Once in the stray field, even waking isn’t a reliable signal that all is back to normal. In “YONDER COME YOUR MAN” the speaker wakes in a House of Balloons, where Time incarnate hands him a knife, the speaker stabs himself, and Time directs the speaker to keep the knife inside him. The wound blooms wildflowers and the poem ends with the speaker listening for birdsong and awaiting his “winter feathers.” 

While the Time figure recalls the ominous spirit guide Troubler, the speaker doesn’t have an equivalent guide this time:

I needed a divine guide and they gave me Troubler.

I need a divine guide and they give me me. 

God help a man—scraping through these half-mast days— 

absent and drifting through tall grass in his own stray field.

If Burrell’s first collection Skin of the River was indebted to Homer, Skies of Blur owes Ovid. More than a guide, metamorphosis is needed. The speaker receives his feathers and is rechristened BLUEBIRD. And before the speaker finds his way, he must come face to face with a bull, Mr. Night, a fellow stray. 

Just when a fight might ensue, Mr. Night sees himself in Bluebird’s troubled eyes. The battle is avoided as Bluebird realizes Mr. Night is angry too. They realize their pain is not directed at one another, nor can it be solved in a clash—they are on the same side.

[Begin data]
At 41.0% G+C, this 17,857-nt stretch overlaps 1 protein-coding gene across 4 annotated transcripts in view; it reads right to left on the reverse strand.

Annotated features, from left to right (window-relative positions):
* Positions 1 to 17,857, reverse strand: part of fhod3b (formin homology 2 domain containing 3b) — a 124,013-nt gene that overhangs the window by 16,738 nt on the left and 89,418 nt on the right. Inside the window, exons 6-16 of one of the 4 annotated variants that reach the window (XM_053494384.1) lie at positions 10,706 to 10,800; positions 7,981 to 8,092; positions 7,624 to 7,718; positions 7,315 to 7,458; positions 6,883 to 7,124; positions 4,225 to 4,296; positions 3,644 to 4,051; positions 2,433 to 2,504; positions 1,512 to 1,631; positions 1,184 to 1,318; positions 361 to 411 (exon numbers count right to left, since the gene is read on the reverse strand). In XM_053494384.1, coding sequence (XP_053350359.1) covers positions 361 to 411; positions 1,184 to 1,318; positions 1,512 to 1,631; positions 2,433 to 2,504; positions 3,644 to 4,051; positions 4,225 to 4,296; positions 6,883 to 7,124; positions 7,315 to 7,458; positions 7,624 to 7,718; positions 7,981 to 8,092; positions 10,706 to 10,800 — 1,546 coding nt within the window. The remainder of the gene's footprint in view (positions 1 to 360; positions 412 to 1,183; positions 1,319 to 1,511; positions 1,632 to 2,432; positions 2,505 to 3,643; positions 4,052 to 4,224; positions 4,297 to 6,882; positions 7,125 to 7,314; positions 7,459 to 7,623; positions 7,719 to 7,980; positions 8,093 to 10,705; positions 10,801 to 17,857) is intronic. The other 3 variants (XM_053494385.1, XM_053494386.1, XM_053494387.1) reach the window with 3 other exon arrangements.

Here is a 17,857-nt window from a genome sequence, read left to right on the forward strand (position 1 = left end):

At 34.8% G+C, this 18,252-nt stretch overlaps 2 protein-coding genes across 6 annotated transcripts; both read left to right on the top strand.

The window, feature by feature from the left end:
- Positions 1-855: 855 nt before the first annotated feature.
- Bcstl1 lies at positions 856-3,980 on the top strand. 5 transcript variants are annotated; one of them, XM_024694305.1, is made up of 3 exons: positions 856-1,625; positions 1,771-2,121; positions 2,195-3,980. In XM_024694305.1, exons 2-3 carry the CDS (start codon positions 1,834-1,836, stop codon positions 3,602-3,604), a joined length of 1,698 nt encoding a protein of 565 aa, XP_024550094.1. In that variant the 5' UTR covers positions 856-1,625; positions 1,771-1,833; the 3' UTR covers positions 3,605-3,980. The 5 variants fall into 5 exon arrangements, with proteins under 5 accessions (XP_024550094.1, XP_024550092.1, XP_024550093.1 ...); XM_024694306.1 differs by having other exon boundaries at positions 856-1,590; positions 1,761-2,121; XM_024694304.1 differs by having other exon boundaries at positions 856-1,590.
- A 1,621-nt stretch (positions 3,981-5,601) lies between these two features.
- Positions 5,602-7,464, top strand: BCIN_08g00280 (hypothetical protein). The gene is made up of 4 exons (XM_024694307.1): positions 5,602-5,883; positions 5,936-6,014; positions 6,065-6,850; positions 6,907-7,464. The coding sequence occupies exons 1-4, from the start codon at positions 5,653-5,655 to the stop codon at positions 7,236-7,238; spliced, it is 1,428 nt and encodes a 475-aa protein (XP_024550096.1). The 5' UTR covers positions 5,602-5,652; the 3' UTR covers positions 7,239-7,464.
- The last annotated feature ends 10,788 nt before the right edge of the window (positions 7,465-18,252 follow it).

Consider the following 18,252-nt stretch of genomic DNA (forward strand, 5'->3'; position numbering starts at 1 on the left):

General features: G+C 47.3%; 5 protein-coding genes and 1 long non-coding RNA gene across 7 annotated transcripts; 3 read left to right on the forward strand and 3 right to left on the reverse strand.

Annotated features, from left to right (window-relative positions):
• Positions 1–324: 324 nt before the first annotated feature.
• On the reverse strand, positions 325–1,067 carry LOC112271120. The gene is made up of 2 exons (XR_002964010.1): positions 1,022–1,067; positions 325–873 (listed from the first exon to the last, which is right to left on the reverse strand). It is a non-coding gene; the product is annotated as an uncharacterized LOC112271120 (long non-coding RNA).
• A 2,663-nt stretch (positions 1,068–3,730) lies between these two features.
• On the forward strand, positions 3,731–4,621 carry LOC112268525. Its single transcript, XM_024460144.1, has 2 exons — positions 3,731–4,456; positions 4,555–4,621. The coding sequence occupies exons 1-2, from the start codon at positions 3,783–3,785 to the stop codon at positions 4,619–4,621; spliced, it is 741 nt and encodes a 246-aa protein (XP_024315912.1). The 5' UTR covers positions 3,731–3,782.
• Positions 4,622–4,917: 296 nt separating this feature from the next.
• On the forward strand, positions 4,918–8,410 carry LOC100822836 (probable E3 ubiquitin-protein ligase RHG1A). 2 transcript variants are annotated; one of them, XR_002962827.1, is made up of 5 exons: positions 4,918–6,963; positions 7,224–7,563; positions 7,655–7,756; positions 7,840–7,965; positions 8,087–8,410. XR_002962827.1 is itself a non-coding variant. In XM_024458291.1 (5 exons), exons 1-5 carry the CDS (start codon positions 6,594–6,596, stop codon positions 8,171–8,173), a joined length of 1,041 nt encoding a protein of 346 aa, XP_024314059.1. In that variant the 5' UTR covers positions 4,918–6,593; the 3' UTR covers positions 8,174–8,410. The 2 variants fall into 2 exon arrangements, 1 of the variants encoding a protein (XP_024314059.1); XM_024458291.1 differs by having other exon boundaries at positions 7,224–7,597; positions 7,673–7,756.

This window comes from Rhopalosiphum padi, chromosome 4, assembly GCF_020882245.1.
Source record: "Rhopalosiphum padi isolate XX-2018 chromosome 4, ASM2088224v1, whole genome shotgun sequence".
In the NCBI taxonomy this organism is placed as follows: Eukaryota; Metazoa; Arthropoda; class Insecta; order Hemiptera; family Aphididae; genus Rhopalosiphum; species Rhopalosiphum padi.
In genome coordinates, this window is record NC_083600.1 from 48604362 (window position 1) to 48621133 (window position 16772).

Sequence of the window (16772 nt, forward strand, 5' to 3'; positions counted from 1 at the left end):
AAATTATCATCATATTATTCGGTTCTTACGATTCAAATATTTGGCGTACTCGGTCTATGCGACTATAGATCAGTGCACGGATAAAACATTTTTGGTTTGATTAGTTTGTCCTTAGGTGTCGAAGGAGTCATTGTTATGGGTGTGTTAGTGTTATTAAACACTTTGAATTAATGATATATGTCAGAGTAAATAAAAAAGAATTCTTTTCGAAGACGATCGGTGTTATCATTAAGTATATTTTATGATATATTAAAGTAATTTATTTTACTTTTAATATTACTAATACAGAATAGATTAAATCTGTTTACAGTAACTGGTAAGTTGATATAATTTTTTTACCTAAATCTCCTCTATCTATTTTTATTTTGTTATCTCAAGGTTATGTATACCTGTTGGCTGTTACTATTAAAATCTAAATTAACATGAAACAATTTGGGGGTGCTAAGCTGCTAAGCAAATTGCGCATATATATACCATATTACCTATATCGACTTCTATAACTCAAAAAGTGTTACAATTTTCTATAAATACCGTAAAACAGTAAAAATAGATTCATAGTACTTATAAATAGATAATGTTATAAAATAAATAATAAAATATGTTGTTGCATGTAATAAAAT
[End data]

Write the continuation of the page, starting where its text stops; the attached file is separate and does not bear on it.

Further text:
In the final poem of section three “LEAVING THE STRAY,” Mr. Night tells Bluebird to fly away, and the speaker acknowledges, “Though he was sent to end me, he sends me / back to begin again. Or try.” The speaker exits the field through a break in the thicket and is home, in his kitchen. Once there, he has an encounter, perhaps with his mother, perhaps with the love of his life and mother of his children:

She stands in the open door and knocks.

Her stare topples me. It makes this world,

that used to feel so small and shut

beneath me, open. Her smile is the door

with the bell above. When it’s thrown wide,

I say above the chime, Yes,

I’m open I’m open I’m open